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Can Rabbits Eat Leeks?

Most rabbits LOVE vegetable snacks and it’s just so easy to give them a piece of whatever human food you are snacking on too. However, there are some foods that are safe for humans, but can be harmful to your pet bunny. One common food, leeks, are often in question: Can rabbits eat leeks safely?

Dr. Jess explains the answer below:

chart of watercolor vegetables

Check out whether rabbits can eat tomatoes here!

Rabbits and bunnies are small mammals that hop around from place to place, that come in many colors, shapes, and sizes.

They have long incisors (front teeth) that are constantly growing and needing to be filed either naturally or by the help of some intervention, both discussed further into this article.

What Do Rabbits Need From a Healthy Diet?

A well-balanced rabbit diet will need to deliver a multitude of things to the bunny ingesting it.

Just like humans, rabbits need the right combination of nutrients, vitamins, minerals, and water to keep their organs working and functioning properly.

However, the daily nutritional requirements for a rabbit differ quite greatly from that of a human, and that is reflected in the common diet that most healthy and happy pet rabbits eat.

What Does a Typical Rabbit Diet Consist of?

An adult rabbit’s main source of food in their diet should come mostly from high-quality hay.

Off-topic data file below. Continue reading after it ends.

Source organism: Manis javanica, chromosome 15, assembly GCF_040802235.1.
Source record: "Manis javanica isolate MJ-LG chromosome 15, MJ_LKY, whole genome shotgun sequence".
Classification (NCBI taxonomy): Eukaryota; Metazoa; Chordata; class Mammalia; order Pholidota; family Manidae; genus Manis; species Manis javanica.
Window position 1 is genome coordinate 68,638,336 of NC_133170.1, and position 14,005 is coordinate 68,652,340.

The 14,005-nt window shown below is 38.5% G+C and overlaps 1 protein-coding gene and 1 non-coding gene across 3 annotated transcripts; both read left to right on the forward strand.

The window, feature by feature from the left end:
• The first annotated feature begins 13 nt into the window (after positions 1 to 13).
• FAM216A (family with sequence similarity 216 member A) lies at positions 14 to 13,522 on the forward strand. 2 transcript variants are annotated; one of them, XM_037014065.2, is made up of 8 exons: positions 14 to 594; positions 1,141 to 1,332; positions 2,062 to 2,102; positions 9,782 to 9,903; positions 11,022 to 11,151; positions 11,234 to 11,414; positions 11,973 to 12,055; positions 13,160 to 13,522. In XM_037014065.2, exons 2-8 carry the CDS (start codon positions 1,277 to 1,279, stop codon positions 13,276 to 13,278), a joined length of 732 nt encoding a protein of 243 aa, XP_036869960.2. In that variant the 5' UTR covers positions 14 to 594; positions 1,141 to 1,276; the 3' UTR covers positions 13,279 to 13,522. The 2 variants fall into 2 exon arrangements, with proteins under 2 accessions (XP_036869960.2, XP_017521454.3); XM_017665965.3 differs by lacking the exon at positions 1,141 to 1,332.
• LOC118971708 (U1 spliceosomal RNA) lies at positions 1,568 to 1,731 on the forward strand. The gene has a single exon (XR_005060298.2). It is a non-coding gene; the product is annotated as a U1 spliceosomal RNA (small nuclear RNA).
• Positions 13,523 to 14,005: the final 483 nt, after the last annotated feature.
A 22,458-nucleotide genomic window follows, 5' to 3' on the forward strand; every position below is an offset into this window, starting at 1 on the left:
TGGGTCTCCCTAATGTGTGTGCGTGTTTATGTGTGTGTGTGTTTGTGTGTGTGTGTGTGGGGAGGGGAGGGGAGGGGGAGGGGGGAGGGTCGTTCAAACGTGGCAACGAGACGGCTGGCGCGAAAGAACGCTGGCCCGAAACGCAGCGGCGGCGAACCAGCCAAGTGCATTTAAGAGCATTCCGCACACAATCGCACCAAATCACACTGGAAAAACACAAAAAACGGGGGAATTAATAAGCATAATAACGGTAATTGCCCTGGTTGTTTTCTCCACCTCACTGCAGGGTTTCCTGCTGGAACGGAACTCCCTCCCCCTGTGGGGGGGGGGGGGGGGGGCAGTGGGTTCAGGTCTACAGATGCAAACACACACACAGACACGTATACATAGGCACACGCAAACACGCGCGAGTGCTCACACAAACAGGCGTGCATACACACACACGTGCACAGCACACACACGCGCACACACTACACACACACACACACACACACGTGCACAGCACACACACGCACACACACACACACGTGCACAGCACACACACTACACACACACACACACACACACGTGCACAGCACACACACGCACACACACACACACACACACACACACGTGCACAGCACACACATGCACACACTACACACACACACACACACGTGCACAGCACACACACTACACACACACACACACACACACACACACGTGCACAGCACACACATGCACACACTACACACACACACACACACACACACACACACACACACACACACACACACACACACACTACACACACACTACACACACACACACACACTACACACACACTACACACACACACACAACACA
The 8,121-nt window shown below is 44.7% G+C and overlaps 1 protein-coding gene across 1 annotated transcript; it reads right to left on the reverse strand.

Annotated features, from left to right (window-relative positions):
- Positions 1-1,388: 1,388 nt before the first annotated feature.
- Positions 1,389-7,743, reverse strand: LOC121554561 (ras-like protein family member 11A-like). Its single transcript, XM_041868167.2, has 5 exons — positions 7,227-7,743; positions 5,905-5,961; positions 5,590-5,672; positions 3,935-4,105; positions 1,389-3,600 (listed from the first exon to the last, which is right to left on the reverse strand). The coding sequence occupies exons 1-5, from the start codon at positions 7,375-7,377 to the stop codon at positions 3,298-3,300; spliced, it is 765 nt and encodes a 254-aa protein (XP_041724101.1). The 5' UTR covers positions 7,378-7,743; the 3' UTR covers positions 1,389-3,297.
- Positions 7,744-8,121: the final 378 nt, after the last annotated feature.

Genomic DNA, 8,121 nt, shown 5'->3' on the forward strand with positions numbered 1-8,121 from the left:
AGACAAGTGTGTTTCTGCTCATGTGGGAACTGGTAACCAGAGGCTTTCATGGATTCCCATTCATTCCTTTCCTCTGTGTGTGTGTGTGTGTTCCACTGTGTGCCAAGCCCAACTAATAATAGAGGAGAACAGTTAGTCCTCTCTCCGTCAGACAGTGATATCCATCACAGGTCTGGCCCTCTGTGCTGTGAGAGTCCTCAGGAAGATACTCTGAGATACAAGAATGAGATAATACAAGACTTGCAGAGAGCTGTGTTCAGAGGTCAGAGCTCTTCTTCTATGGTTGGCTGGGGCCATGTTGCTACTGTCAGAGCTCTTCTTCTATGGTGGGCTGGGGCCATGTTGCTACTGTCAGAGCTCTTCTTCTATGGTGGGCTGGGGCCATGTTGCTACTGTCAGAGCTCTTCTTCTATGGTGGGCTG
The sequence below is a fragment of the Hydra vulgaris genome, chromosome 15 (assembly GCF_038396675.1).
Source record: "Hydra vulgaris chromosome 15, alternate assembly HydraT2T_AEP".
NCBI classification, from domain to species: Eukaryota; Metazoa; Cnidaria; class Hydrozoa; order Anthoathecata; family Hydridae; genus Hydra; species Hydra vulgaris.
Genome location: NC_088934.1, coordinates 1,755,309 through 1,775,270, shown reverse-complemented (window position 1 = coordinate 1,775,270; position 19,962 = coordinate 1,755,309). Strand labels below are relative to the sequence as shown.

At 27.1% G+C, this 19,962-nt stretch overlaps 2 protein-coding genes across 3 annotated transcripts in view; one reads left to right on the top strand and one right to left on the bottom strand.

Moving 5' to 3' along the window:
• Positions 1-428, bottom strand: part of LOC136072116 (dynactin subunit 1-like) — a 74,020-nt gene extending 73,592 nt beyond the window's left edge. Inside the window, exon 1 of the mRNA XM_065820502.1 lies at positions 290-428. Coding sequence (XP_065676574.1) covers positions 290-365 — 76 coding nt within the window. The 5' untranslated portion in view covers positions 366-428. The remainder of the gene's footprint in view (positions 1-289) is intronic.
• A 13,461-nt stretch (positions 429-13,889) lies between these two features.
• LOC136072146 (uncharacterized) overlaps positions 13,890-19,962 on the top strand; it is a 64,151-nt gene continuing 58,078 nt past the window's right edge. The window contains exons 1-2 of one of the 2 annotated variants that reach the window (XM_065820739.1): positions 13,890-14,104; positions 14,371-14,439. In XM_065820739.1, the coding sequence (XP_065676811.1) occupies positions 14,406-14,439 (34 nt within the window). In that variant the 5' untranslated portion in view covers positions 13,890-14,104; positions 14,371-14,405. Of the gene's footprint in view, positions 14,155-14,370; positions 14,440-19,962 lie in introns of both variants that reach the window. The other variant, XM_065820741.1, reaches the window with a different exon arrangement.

Hay is a forage that is low in calories and high in fiber, easy on the rabbit’s digestive system.

Other pieces of the rabbit’s diet may include commercial pellets and/or treats and snacks such as fruits and vegetables.

However, not all fruits and vegetables are safe for your bunny to have.

two white bunnies outside with sun flare

Let’s Talk Leeks…

Leeks are a vegetable that is related to onions, garlic, and chives.

They have an edible stalk that is safe for human consumption. People commonly describe their flavor as having a light onion type taste.

Many cooks around the world use leeks, both raw and cooked, in their recipes, including in soups, stews, salads, and accompanying potatoes.

three leeks laid on white background

Leek Nutrition:

Healthline.com states that leeks:

“Leeks are nutrient-dense, meaning that they’re low in calories yet high in vitamins and minerals.”

https://www.healthline.com/nutrition/leek-benefits#TOC_TITLE_HDR_2
  • Lower AND Higher Nutrient Contents: High in good things like water and fiber, and lower in things that could be harmful, such as fat and calories [source]!
  • Inflammation/Antioxidants: Studies show that leeks are a source of flavonoids, a type of antioxidant, which are anti-inflammatory compounds that help in fighting against inflammation.
  • Vitamins: A leek contains vitamin C and K. Rabbits need vitamins to stay healthy and to allow their bodies to function properly. Vitamin C helps bunnies stay safe and adequately protected from diseases and strengthens their immune system and they require this vitamin in their diet to stay healthy. Vitamin K is important in bone strength and blood clotting.

Can Rabbits Eat Leeks?